Walter Johnson made his debut as a major league pitcher in August 1907. During the following winter he came down with an illness which almost ended his pitching career, to say nothing of his life. This article about Johnson's mastoidectomy appeared in the Los Angeles Times' Sunday sports section.

The story of his recovery came in a much shorter notice in the local news section of a later issue, by a writer who knew so little about baseball that he confused the major American League with the minor American Association.



Walter Johnson, the phenom twirler of the Washington team who has been wintering at his home in Olinda, was operated upon at a hospital in Fullerton1 for acute mastoiditis Thursday, and the physicians say he will not be out for a month. A piece of bone was removed from an abcess back of Johnson's right ear and to perform the operation it was necessary to put him under the influence of anesthetics, from which he did not awaken until near noon Friday. He is a little better today and has been able to eat some and recognizes members of his family.

Johnson kept to his bed for nearly two weeks before the operation and his condition grew steadily worse until the surgeons decided the abcess had to be removed, and with it came a piece of the skull bone. The injury is practically the same from which Thomas A. Edison, the inventor is suffering, and Johnson came very near to fatal illness as a result. He put off the operation, hoping that the abcess might be cured otherwise so that he could join the Washington team on its training trip, but the injury kept getting worse.

It is not yet certain that the operation is a success, but the attending surgeons say that they believe the sick man will pull through all right.

Johnson has been pitching semi-professional ball all winter, mostly on Saturdays and Sundays, and it is believed these games did him no good, as he has been feeling badly most of the time, say his friends. It is thought that the abcess was the result of being hit by a pitched ball, but Johnson is too ill to confirm it and his family is non-committal.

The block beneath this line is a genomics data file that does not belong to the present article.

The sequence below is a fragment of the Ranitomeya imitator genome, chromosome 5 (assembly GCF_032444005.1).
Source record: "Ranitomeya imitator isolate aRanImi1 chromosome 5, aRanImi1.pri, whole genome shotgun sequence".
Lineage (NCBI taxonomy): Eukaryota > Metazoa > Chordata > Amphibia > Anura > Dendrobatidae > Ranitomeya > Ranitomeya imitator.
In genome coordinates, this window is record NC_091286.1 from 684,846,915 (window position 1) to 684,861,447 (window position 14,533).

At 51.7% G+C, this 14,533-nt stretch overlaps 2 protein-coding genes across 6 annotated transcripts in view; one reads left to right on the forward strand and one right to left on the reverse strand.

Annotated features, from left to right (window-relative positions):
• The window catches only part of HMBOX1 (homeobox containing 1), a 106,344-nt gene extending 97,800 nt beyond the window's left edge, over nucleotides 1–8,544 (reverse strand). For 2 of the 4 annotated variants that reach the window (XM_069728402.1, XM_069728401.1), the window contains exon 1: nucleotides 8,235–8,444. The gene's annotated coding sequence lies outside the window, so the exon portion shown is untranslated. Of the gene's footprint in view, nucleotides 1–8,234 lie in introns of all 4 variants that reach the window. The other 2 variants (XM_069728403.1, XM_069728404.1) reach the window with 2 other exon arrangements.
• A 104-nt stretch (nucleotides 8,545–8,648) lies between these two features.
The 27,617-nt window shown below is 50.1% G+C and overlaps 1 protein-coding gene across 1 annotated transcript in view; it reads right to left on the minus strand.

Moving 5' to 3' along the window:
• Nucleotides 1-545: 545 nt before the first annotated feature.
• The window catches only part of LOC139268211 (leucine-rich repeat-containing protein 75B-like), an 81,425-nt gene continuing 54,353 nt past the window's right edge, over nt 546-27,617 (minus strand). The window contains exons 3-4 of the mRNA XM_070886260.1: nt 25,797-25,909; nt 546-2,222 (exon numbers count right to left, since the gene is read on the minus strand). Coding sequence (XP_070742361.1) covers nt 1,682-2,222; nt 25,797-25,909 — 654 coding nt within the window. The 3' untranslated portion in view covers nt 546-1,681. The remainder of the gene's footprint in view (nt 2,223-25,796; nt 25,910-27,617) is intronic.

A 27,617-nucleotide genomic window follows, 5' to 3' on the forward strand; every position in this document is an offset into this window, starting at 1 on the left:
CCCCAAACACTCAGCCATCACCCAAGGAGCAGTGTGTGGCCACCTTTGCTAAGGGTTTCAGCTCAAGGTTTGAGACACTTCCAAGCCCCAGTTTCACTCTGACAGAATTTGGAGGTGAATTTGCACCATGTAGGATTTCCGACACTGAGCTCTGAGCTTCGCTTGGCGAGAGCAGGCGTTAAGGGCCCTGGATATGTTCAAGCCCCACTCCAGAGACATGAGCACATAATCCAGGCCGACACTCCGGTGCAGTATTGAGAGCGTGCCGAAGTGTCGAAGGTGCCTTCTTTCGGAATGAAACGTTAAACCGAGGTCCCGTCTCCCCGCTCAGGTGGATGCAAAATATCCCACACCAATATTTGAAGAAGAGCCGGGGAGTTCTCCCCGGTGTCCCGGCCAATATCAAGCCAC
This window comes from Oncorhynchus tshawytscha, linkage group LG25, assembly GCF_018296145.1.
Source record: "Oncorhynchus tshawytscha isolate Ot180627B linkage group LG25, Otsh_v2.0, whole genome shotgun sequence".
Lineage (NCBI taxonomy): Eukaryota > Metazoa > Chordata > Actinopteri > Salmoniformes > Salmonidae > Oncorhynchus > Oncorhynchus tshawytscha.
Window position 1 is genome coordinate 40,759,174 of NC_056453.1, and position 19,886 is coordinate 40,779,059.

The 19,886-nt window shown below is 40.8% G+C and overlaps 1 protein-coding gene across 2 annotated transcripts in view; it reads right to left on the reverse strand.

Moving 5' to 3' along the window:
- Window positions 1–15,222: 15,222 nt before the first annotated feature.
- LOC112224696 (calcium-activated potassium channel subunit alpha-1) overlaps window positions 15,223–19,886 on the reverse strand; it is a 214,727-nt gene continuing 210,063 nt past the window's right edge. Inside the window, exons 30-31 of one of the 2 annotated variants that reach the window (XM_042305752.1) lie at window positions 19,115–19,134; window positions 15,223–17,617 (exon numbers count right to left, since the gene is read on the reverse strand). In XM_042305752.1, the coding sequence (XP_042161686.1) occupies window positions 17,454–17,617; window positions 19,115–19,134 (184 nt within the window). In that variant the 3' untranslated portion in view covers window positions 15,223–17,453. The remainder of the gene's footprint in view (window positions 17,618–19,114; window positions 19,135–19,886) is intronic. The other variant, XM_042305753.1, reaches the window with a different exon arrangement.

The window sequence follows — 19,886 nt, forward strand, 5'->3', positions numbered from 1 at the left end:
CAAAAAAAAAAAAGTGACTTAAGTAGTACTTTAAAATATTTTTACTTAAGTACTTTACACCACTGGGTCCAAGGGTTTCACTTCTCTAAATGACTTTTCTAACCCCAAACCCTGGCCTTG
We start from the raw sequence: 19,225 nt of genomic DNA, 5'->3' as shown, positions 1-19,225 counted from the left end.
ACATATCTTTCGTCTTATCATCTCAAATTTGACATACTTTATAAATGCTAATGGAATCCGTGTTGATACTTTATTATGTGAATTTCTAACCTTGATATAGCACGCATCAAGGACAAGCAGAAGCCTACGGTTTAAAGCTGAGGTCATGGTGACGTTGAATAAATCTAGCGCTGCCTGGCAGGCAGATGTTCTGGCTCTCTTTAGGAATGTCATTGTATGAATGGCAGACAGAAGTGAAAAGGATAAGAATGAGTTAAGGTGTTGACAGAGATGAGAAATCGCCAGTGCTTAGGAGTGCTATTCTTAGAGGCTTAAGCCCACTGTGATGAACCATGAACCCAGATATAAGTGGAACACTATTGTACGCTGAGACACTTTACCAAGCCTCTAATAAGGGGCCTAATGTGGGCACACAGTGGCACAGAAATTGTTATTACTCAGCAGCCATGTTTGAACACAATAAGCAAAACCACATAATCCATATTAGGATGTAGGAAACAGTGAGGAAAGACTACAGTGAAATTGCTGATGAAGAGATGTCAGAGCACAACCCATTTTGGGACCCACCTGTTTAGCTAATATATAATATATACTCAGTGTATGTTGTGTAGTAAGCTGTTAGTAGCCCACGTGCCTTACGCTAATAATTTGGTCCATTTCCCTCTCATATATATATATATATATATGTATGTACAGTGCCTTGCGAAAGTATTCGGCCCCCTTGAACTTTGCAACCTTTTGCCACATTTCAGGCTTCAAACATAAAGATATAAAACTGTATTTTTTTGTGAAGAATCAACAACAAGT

Johnson's pitching has not always been of the best, as he has either been careless or not in good condition to twirl a fine game, but at times his work has been of that brilliant nature which made him a star in his first season in the American League.

Johnson's illness has been kept secret as much as possible by his relatives and near friends. Most of them did not realize its seriousness until he took to his bed and the operation was decided upon. The nature of the injury makes it necessary that Johnson remain in bed for some time and at best he will only be able to sit up or hobble about with great caution. It is believed that this will so weaken him that it will take weeks for him to get into pitching form, even after he is able to be out.

Los Angeles Times 1 Mar 1908 page VIII-4


ANAHEIM, May 23.--Walter Johnson of Olinda, who underwent an operation several weeks ago, has nearly recovered, and will pitch for the Washington Association baseball team the coming season. It is reported that five teams of the American Association have offered $10,000 for his release.

Los Angeles Times 24 May 1908 page I-11
1 The hospital was probably Fullerton General Hospital, whose original wooden building was built at 201 E. Amerige Avenue in 1903, then replaced by a Mission-style structure in 1913.